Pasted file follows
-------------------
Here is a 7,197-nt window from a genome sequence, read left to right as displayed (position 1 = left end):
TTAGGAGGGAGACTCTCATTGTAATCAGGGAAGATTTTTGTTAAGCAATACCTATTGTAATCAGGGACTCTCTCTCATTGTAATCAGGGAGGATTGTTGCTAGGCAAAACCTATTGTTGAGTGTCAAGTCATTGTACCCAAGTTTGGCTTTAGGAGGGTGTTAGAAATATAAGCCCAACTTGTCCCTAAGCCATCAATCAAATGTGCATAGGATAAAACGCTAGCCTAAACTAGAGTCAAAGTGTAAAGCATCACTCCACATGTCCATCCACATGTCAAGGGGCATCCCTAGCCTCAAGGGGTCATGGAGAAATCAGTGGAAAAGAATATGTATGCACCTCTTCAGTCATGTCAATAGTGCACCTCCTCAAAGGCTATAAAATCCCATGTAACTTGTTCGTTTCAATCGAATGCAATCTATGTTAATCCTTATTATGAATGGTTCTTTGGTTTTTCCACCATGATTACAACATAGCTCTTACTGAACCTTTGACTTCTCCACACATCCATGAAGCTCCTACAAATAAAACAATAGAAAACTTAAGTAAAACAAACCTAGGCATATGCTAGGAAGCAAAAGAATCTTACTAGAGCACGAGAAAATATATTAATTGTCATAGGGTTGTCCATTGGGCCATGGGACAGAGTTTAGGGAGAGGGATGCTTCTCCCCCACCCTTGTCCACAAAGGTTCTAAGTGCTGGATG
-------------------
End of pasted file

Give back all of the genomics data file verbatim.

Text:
Here is a 7,197-nt window from a genome sequence, read left to right as displayed (position 1 = left end):
TTAGGAGGGAGACTCTCATTGTAATCAGGGAAGATTTTTGTTAAGCAATACCTATTGTAATCAGGGACTCTCTCTCATTGTAATCAGGGAGGATTGTTGCTAGGCAAAACCTATTGTTGAGTGTCAAGTCATTGTACCCAAGTTTGGCTTTAGGAGGGTGTTAGAAATATAAGCCCAACTTGTCCCTAAGCCATCAATCAAATGTGCATAGGATAAAACGCTAGCCTAAACTAGAGTCAAAGTGTAAAGCATCACTCCACATGTCCATCCACATGTCAAGGGGCATCCCTAGCCTCAAGGGGTCATGGAGAAATCAGTGGAAAAGAATATGTATGCACCTCTTCAGTCATGTCAATAGTGCACCTCCTCAAAGGCTATAAAATCCCATGTAACTTGTTCGTTTCAATCGAATGCAATCTATGTTAATCCTTATTATGAATGGTTCTTTGGTTTTTCCACCATGATTACAACATAGCTCTTACTGAACCTTTGACTTCTCCACACATCCATGAAGCTCCTACAAATAAAACAATAGAAAACTTAAGTAAAACAAACCTAGGCATATGCTAGGAAGCAAAAGAATCTTACTAGAGCACGAGAAAATATATTAATTGTCATAGGGTTGTCCATTGGGCCATGGGACAGAGTTTAGGGAGAGGGATGCTTCTCCCCCACCCTTGTCCACAAAGGTTCTAAGTGCTGGATG